The Untold Reason Behind McDonald’s Departure From Ronald McDonald

Why don't we see Ronald McDonald more
Why don't we see Ronald McDonald more?
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When people think of McDonald’s, a few things come to mind. They imagine the famous Golden Arches, small Happy Meal toys, and a smiling clown. But that final association will potentially fade with time just like Ronald McDonald’s relationship with the fast-food chain.

That’s because, despite being the chain’s major mascot for ages, the clown was taken down from that pedestal years ago. His departure, surprisingly, came from years of heated debate between members of the restaurant’s business, critics, and analysts alike. Learn why Ronald entered retirement here.

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Ronald McDonald becomes a star

McDonald's changed its strategy
McDonald’s changed its strategy / Flickr

Founded in 1940 by brothers Richard and Maurice McDonald, McDonald’s started in San Bernardino. 13 years later saw the Golden Arches rise up. In 1965, Ronald McDonald came into existence too. At this point, including the happy, welcoming clown allowed McDonald’s to advertise towards children. According to his own lore, Ronald lived in a place called McDonaldland. There, he lived happily alongside other mascots Mayor McCheese, the Hamburglar, The Fry Kids, and Birdie the Early Bird.

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McDonald’s changed its advertising strategy slightly in 2003 and forsook McDonaldland, so instead, Ronald McDonald appeased directly to kids. That would not be the only big marketing change the chain would undergo, though. McDonald’s is among the largest restaurant chains in the world – though, not necessarily the largest one in the U.S. where it started. That title depends on a lot of variables. It had to cast a wide net, and so made sure to appeal to the adults who carried the wallets.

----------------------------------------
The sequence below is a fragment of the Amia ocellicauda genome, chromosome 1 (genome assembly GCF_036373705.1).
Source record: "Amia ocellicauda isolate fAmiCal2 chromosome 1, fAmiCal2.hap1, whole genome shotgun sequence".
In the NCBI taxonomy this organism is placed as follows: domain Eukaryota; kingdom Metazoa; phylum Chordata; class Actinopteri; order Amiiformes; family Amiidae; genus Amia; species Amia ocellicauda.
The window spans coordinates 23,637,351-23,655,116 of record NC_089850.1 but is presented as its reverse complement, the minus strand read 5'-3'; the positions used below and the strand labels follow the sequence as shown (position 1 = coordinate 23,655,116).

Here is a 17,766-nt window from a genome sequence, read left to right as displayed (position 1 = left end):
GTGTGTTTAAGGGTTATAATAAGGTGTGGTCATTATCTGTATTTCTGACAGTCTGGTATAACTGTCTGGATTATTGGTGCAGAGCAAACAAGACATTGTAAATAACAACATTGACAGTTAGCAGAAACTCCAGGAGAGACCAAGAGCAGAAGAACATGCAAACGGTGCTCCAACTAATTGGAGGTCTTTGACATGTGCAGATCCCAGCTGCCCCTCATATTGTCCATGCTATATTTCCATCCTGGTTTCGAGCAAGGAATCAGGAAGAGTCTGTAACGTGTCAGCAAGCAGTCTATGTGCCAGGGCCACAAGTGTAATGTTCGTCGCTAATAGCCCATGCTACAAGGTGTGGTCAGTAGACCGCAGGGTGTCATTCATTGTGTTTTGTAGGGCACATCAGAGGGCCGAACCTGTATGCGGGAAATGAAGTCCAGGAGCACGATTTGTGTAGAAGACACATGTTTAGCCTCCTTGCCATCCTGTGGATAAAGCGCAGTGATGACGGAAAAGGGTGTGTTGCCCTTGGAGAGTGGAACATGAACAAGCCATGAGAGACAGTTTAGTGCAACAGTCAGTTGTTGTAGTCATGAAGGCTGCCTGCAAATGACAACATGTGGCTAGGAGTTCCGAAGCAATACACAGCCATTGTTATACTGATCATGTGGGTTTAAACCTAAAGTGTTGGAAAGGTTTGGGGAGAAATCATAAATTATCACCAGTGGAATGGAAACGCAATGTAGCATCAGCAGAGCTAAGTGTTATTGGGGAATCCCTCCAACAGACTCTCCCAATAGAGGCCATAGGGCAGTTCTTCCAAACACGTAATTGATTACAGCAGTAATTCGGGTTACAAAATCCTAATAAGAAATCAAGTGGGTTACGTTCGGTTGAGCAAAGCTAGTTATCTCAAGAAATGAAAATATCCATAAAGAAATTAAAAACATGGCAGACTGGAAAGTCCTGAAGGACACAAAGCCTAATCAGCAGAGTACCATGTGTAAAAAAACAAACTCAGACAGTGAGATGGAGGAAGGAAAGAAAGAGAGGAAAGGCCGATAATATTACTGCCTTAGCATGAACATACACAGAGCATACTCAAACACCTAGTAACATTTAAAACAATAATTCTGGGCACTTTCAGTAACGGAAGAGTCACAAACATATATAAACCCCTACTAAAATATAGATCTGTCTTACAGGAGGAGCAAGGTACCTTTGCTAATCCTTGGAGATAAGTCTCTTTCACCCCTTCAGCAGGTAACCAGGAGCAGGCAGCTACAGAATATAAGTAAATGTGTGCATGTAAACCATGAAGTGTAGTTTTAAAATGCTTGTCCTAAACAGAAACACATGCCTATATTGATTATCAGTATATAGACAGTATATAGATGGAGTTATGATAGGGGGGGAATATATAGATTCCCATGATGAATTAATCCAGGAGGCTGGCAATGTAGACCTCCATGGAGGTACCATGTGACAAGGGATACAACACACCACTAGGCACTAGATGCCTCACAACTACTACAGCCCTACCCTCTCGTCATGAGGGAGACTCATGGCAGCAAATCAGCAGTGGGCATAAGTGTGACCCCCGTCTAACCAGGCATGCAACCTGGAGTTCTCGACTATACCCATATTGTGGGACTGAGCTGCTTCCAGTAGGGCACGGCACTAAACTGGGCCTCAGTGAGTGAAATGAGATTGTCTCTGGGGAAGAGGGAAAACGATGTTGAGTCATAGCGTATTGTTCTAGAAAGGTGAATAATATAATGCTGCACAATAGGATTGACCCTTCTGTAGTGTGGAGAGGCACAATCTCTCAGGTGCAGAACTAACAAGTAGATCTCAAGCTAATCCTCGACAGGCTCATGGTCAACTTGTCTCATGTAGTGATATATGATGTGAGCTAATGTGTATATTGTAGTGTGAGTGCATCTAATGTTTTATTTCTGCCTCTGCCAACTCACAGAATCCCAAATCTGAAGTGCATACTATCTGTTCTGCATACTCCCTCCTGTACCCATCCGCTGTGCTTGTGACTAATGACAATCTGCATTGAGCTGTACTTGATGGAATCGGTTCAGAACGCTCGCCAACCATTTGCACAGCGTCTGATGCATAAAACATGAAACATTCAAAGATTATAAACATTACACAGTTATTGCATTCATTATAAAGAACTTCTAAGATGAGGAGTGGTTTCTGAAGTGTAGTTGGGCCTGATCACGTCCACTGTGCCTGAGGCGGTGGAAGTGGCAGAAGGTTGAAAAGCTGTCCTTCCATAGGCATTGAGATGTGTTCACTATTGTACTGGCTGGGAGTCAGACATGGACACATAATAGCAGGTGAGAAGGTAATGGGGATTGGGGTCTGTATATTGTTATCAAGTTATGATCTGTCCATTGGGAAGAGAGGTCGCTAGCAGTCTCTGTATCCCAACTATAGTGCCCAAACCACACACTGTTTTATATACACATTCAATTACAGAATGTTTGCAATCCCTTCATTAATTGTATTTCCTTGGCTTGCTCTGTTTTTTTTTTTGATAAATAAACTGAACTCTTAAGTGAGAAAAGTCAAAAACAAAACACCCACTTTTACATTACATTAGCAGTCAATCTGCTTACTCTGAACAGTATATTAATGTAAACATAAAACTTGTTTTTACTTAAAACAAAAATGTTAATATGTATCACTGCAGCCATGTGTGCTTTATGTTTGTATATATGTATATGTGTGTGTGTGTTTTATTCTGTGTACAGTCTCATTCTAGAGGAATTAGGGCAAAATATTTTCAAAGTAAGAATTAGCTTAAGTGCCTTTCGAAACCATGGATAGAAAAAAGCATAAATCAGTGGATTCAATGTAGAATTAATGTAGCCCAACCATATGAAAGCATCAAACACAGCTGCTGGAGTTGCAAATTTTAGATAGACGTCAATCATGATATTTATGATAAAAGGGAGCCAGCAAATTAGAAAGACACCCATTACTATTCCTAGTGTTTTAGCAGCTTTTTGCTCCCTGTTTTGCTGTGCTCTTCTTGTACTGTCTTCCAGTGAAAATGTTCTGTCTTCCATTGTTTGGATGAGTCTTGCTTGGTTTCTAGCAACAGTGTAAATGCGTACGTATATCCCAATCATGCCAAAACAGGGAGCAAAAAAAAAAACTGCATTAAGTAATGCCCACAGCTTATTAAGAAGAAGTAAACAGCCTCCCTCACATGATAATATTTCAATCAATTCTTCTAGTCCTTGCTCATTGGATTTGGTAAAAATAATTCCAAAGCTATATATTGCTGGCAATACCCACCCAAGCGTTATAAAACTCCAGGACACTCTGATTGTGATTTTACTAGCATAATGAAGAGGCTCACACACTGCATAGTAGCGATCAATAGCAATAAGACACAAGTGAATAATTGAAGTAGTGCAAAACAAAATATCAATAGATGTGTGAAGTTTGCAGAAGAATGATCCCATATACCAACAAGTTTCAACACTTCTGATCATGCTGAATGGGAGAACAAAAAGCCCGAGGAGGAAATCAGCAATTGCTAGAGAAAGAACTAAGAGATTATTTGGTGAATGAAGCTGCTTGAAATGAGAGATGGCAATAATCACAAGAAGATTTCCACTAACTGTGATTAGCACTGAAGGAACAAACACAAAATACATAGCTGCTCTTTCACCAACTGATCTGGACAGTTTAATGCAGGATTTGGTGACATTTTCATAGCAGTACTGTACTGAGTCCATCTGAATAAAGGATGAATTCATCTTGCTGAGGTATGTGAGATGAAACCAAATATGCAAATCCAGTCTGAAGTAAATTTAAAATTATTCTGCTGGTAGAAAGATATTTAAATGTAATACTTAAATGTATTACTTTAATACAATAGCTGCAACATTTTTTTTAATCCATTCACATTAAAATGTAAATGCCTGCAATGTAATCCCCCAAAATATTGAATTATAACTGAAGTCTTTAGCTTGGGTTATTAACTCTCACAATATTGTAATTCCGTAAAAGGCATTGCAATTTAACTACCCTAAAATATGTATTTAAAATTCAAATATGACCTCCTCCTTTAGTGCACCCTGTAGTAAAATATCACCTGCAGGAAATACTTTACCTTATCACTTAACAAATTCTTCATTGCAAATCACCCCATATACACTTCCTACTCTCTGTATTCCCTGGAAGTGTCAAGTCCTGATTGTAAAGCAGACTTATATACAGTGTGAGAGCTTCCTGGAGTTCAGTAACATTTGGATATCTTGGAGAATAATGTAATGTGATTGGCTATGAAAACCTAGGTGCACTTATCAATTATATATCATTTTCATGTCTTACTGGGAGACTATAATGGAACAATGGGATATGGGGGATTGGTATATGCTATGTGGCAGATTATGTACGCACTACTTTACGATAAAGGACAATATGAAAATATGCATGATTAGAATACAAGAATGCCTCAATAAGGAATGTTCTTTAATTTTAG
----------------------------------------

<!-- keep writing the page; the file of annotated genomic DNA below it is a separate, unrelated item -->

I’m not lovin’ it

Ronald McDonald is retired but still present in the background
Ronald McDonald is retired but still present in the background / Wikimedia Commons

Culture and business strategies mixed in an interesting way starting in 2011. The Street writes that petitions called out Ronald for promoting unhealthy food to kids. He became the fast-food version of Joe Camel promoting cigarettes. Apparently, Ronald was already seeing less fondness from McDonald’s anyway because, as seen before, the business focused on bringing adults in.

Attempts to keep Ronald McDonald relevant with a Twitter account in 2014 did him no favors. The final blow came two years later. 2016 brought a shocking list of celebrity deaths. It also saw the strange appearance of so-called “murder clowns,” eerie people looking like the stuff of nightmares appearing on the edge of wooded areas and the like. Stories cropped up claiming sightings of the murder clowns and as 2016 rolled on, people didn’t have any particular fondness for clowns in general. His image either forgotten or negatively altered, depending who’s asked, Ronald entered retirement. But he’ll still come out each year for the Thanksgiving Day Parade.

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